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Sketch It: Taking The Lane 6

TakeTheLane

“Taking The Lane” – by George Pechtol / The Urban Country

Sketch it! is a fun section on The Urban Country where we feature random napkin sketches from our resident sketch artist and writer, George Pechtol.

In a tweet this week, I called on fellow Torontonian cyclists to take the whole right lane to discourage drivers from passing closely – while earlier this week I posted the article “Bike Lanes: A Motorist Invention?”.

The best way to push for more bike lanes is to make drivers want more bike lanes.

Bike infrastructure shouldn’t be seen as detracting from driving space. Giving cyclists a little bit of room also helps keep cars moving too.

Disclaimer: The Urban Country does not condone the behaviour portrayed by the cyclist in the above sketch. Drivers and cyclists need to respect each other in order to peacefully co-exist.

James D. Schwartz is the editor of The Urban Country. You can contact James at james.schwartz@theurbancountry.com.

  • http://www.blogger.com/profile/00360234564323741495 Mighk

    Giving the finger to motorists while controlling the lane as a way to “lobby” for being segregated into one’s own “bicycle reservation”? Is this what “bicycle advocacy” is coming to? If so, please don’t call me a “bike advocate.” That’s insanity.

  • http://www.blogger.com/profile/04454437680686627778 James D. Schwartz

    Mighk, as I mentioned in the disclaimer, I do not condone the behaviour of the cyclist in the sketch.

    George’s sketches are random and convey whatever is on his mind at that time.

    I could have just as easily interpreted his sketch as a driver driving on a bike path.

  • http://www.blogger.com/profile/00360234564323741495 Mighk

    Yeah, I got that James. The problem is looking at “taking the lane” as a way to “get in the motorist’s face.”

    The idea that “I’m riding in the middle of the lane to inspire you to lobby your elected officials for bike lanes so I won’t be in your way anymore.” — I’m sorry, but that strikes me as self-defeating.

    I practice lane control for one reason only — it’s the safest way to ride.

  • Kam

    Hey Jim, can you throw any light on why so many cyclists don’t take the lane – as per their right as a road user? As a motorist I much prefer that they would. It’s keeps them visible – i notice them much earlier when approaching from behind.

  • http://www.blogger.com/profile/04454437680686627778 James D. Schwartz

    I agree with you Mighk. I have been “taking the lane” a lot more lately because I was tired of cars being tempted to pass very closely to me and it is safer in most situations to take the entire lane.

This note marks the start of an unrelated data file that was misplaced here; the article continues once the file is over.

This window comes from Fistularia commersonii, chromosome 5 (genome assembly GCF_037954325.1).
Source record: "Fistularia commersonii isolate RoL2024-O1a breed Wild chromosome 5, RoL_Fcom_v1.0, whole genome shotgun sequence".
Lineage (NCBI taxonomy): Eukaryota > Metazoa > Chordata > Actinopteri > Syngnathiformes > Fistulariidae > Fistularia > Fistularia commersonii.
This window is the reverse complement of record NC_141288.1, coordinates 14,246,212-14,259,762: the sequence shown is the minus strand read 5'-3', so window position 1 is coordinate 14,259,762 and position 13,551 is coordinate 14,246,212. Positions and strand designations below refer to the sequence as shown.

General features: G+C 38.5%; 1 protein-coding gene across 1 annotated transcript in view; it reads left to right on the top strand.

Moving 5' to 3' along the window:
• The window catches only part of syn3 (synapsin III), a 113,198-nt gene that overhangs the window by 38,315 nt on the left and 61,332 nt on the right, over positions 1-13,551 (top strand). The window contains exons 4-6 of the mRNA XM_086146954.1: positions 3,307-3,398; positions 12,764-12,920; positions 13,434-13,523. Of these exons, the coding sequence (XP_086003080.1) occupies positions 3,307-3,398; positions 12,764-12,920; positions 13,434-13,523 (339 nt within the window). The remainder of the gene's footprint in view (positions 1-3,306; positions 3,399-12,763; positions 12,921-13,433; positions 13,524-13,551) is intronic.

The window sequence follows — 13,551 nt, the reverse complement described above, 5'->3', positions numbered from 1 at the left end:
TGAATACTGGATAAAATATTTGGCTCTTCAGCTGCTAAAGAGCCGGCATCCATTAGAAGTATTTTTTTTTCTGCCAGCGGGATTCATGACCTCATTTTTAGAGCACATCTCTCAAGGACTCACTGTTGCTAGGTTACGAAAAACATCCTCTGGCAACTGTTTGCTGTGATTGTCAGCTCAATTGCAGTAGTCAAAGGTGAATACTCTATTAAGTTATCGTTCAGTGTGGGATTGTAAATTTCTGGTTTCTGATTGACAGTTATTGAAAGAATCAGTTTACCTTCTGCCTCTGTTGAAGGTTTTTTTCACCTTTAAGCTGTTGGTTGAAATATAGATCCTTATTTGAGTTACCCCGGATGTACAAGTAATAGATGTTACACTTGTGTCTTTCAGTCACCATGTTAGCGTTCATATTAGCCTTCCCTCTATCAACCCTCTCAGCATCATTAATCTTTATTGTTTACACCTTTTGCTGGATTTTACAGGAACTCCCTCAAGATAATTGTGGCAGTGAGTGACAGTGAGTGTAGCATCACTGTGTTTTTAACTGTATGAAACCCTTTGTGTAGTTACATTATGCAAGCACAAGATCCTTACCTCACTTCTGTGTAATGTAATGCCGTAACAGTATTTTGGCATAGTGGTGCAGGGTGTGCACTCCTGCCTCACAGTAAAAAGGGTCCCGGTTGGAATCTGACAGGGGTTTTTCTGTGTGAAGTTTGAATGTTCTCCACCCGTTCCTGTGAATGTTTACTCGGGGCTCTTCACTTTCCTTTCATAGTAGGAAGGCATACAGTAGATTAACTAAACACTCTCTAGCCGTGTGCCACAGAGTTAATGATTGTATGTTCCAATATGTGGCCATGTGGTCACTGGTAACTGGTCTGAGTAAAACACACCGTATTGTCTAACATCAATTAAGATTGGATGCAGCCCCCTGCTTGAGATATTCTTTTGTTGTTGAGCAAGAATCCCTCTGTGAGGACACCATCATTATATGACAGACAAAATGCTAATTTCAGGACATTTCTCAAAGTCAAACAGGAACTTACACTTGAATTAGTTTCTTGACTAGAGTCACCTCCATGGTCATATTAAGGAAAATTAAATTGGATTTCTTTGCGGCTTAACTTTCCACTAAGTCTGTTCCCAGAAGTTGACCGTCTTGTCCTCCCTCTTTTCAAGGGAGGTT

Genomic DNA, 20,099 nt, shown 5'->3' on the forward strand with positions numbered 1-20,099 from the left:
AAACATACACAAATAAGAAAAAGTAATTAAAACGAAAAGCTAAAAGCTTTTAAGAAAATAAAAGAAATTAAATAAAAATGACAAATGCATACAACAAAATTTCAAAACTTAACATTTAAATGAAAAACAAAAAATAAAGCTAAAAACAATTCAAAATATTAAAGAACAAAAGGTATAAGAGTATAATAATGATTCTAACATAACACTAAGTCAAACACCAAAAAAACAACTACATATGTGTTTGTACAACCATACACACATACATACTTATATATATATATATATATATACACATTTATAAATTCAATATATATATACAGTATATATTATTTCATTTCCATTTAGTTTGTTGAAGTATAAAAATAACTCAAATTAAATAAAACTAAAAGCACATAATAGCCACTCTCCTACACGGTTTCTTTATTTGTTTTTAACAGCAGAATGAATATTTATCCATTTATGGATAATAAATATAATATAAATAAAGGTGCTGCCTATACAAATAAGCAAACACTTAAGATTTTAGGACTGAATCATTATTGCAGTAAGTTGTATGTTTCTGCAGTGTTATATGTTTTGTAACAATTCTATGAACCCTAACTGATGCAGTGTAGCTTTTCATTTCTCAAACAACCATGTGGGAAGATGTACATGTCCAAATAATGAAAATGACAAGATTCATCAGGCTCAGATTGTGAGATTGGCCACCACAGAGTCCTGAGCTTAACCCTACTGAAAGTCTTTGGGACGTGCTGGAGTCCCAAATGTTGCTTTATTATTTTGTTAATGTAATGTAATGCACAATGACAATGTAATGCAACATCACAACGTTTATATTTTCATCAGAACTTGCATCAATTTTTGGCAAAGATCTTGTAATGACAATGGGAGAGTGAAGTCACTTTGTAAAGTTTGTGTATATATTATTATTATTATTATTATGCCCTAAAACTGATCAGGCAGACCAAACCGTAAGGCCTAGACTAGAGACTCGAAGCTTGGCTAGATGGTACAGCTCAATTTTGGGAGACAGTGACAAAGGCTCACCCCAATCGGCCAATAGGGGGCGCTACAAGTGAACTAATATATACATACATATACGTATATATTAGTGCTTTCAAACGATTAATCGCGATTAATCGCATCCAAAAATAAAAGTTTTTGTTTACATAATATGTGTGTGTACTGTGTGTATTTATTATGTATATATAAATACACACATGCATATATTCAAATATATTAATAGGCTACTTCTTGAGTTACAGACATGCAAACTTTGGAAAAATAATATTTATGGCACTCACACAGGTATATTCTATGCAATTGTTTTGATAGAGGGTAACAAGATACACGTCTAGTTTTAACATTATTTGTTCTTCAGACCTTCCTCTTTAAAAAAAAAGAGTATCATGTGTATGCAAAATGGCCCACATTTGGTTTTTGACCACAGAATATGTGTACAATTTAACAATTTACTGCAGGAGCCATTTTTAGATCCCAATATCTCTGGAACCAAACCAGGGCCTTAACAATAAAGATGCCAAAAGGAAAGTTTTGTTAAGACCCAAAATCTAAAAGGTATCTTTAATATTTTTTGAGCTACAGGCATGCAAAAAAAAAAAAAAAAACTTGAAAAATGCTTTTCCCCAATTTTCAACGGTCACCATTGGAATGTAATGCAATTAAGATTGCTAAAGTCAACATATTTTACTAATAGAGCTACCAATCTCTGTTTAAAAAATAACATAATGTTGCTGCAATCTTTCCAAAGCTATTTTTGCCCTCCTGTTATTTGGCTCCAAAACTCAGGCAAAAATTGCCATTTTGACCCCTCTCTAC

The thought of drivers lobbying for bike infrastructure didn’t occur to me until I saw John Forester speaking to Google.

    Then it occurred to me that it’s in the interest of both drivers and cyclists to have more bike infrastructure.

    There is a one-way street that I take almost every day where sometimes you have cyclists on both the right lane and the left lane (there are 4 lanes in total on this particular street).

    Then I thought to myself, why wouldn’t a driver support sparing a couple metres of the road to create a bike lane, instead of having cyclists take up 2 entire vehicle lanes.

    Yet drivers argue furiously about sparing any space for cyclists.

    So my twitter message was to encourage cyclists to take the whole lane to keep themselves safe and as an added bonus, it can also help encourage drivers to fight for more bicycle infrastructure in the city.

    I don’t see this logic as a way of “getting in the motorist’s face” – although I can see how it would be interpreted that way with the above sketch. But I can assure you when I wrote that twitter message I was not thinking about antagonizing drivers at all.

    In fact I consistently give a courtesy wave to drivers when they give me a little bit of space.

  • http://www.blogger.com/profile/04454437680686627778 James D. Schwartz

    Kam, there is a lot of pressure on cyclists to move over to the right to make room for drivers. There are also drivers who become hostile when cyclists don’t move over as far to the right as possible (though I have personally found this isn’t the norm, but happens occasionally).

    I think there are still a lot of drivers who don’t understand that cyclists have the right to take the lane, so education is important as well.

    The city is planning to put “sharrow” bicycle markings on most main arterial roads in Toronto this year as a reminder to drivers that the cyclist has the right to take the whole lane. I think once this happens it will enable cyclists to feel more comfortable in taking the lane.

    But I think most cyclists right now are scared of pissing drivers off.